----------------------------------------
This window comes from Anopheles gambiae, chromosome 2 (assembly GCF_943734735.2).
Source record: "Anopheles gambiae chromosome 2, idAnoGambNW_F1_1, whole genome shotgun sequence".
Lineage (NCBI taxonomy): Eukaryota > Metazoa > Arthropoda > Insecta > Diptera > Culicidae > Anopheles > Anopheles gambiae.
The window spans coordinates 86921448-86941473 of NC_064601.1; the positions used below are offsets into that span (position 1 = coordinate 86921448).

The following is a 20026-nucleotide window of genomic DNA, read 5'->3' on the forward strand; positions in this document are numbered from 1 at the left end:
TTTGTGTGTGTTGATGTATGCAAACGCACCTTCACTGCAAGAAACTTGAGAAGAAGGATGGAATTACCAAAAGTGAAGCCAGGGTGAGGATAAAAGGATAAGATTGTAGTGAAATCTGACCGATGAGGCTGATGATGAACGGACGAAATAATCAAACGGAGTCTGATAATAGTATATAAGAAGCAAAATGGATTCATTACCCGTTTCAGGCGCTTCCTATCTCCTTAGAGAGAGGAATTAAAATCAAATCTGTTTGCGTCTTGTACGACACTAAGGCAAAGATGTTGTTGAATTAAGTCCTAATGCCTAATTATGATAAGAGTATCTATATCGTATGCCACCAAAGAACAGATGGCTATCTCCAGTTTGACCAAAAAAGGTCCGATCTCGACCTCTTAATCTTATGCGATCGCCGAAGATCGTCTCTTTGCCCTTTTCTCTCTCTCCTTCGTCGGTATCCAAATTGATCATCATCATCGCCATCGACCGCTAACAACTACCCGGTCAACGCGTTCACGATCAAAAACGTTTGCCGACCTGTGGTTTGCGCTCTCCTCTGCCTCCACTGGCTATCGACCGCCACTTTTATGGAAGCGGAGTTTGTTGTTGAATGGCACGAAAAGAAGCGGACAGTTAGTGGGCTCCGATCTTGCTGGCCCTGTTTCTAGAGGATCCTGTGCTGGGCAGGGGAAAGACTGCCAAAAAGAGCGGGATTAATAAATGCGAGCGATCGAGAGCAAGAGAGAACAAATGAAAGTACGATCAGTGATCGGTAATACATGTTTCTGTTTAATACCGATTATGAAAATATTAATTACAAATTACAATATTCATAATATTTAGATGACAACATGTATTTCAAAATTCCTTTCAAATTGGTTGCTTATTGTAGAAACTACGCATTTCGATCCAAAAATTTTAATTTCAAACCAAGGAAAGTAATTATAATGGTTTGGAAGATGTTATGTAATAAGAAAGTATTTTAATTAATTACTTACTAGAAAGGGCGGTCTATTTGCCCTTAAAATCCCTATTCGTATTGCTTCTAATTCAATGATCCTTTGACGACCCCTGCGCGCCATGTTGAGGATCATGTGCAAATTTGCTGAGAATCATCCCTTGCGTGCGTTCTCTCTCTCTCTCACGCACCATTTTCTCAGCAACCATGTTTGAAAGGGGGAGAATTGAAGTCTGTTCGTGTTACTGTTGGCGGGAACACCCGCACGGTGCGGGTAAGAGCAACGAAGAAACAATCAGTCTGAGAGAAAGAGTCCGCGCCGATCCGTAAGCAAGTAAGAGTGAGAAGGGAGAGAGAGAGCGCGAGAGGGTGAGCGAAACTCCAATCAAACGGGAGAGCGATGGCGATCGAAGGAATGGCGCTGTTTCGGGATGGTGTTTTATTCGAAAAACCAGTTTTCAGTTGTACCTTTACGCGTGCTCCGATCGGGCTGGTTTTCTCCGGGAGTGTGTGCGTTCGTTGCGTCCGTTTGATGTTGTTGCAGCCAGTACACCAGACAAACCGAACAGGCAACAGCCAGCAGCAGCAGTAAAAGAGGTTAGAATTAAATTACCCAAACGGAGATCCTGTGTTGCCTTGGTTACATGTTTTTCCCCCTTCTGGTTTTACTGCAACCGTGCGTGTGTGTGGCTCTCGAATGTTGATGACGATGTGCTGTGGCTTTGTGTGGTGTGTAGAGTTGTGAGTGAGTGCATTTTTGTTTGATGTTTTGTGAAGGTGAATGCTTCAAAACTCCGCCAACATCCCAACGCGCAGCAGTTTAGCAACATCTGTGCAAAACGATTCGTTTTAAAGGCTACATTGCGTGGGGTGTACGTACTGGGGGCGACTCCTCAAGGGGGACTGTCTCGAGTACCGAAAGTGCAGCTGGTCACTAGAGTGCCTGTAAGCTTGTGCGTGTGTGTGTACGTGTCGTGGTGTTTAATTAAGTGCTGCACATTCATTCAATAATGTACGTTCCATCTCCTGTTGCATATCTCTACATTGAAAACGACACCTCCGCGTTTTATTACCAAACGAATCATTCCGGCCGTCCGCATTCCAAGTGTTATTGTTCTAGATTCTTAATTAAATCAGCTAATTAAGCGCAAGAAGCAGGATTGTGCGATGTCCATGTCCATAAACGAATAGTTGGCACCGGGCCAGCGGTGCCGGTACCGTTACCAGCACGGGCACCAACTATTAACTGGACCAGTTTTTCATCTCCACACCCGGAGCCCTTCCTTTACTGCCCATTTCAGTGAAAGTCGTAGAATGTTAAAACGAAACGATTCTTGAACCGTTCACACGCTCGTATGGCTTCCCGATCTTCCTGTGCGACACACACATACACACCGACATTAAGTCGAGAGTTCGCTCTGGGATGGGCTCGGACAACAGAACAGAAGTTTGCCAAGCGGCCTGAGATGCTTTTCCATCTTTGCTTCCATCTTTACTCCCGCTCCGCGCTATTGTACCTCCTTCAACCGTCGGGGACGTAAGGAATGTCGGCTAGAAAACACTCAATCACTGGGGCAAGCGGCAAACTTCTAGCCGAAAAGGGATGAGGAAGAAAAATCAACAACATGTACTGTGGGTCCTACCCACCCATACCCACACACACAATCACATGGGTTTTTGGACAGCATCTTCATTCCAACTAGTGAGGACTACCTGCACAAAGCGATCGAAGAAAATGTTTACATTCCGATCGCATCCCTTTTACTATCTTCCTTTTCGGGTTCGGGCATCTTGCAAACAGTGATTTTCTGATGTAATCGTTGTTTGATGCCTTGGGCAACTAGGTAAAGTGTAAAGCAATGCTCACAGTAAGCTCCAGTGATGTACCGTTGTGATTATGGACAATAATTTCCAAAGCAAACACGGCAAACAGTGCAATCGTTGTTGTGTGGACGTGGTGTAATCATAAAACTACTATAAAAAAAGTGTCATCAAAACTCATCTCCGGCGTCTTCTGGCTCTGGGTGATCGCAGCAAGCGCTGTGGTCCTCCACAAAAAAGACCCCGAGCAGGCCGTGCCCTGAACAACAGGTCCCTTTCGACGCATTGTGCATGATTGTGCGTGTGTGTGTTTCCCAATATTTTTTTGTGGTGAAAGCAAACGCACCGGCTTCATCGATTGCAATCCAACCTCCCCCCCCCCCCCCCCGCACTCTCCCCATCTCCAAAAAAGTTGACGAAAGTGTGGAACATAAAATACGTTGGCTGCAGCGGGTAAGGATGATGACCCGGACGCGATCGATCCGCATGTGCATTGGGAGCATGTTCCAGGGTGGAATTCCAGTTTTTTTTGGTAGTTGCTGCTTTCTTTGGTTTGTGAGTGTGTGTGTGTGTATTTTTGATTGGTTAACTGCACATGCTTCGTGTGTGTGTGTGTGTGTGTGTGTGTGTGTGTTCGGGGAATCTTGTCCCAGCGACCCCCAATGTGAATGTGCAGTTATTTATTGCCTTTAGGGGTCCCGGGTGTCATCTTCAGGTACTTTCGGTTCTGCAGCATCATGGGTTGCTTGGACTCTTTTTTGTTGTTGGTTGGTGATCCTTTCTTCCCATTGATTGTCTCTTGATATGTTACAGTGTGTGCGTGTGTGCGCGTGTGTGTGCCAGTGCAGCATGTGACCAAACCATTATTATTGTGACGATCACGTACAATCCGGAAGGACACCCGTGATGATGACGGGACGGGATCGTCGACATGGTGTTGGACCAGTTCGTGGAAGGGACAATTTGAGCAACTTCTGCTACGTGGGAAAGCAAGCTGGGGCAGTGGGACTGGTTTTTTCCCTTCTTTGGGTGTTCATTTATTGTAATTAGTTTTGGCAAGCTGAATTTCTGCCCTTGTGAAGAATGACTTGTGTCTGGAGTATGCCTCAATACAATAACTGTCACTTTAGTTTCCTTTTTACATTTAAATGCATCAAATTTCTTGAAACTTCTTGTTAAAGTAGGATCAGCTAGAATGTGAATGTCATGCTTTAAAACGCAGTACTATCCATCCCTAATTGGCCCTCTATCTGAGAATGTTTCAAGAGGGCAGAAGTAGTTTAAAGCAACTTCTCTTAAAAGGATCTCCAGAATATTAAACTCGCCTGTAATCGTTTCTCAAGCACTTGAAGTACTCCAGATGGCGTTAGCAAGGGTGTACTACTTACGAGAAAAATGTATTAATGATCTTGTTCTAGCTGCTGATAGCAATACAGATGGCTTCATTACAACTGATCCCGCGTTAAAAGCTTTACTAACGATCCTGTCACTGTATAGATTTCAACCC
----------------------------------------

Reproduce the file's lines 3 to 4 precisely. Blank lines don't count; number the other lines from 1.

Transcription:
Lineage (NCBI taxonomy): Eukaryota > Metazoa > Arthropoda > Insecta > Diptera > Culicidae > Anopheles > Anopheles gambiae.
The window spans coordinates 86921448-86941473 of NC_064601.1; the positions used below are offsets into that span (position 1 = coordinate 86921448).